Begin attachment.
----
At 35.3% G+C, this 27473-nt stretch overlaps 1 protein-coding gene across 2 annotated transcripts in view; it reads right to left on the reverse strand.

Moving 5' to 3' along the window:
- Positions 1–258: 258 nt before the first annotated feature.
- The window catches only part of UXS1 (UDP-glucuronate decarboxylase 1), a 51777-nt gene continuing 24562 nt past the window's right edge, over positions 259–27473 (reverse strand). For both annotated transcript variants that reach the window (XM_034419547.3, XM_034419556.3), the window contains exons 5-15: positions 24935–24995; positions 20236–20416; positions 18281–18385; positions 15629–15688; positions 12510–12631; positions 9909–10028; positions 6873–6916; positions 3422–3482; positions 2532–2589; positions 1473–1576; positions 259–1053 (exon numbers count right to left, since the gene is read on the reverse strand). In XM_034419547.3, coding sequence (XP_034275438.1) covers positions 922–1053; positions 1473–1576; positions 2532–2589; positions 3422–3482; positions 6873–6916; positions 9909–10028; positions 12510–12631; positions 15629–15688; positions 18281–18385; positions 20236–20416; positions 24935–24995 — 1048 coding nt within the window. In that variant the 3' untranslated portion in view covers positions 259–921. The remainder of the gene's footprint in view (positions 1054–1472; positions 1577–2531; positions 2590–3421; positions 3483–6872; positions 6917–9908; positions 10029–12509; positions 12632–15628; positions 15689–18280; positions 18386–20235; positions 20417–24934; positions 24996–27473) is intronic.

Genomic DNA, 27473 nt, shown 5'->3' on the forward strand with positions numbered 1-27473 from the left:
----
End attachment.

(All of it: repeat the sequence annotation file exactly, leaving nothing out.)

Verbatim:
At 35.3% G+C, this 27473-nt stretch overlaps 1 protein-coding gene across 2 annotated transcripts in view; it reads right to left on the reverse strand.

Moving 5' to 3' along the window:
- Positions 1–258: 258 nt before the first annotated feature.
- The window catches only part of UXS1 (UDP-glucuronate decarboxylase 1), a 51777-nt gene continuing 24562 nt past the window's right edge, over positions 259–27473 (reverse strand). For both annotated transcript variants that reach the window (XM_034419547.3, XM_034419556.3), the window contains exons 5-15: positions 24935–24995; positions 20236–20416; positions 18281–18385; positions 15629–15688; positions 12510–12631; positions 9909–10028; positions 6873–6916; positions 3422–3482; positions 2532–2589; positions 1473–1576; positions 259–1053 (exon numbers count right to left, since the gene is read on the reverse strand). In XM_034419547.3, coding sequence (XP_034275438.1) covers positions 922–1053; positions 1473–1576; positions 2532–2589; positions 3422–3482; positions 6873–6916; positions 9909–10028; positions 12510–12631; positions 15629–15688; positions 18281–18385; positions 20236–20416; positions 24935–24995 — 1048 coding nt within the window. In that variant the 3' untranslated portion in view covers positions 259–921. The remainder of the gene's footprint in view (positions 1054–1472; positions 1577–2531; positions 2590–3421; positions 3483–6872; positions 6917–9908; positions 10029–12509; positions 12632–15628; positions 15689–18280; positions 18386–20235; positions 20417–24934; positions 24996–27473) is intronic.

Genomic DNA, 27473 nt, shown 5'->3' on the forward strand with positions numbered 1-27473 from the left: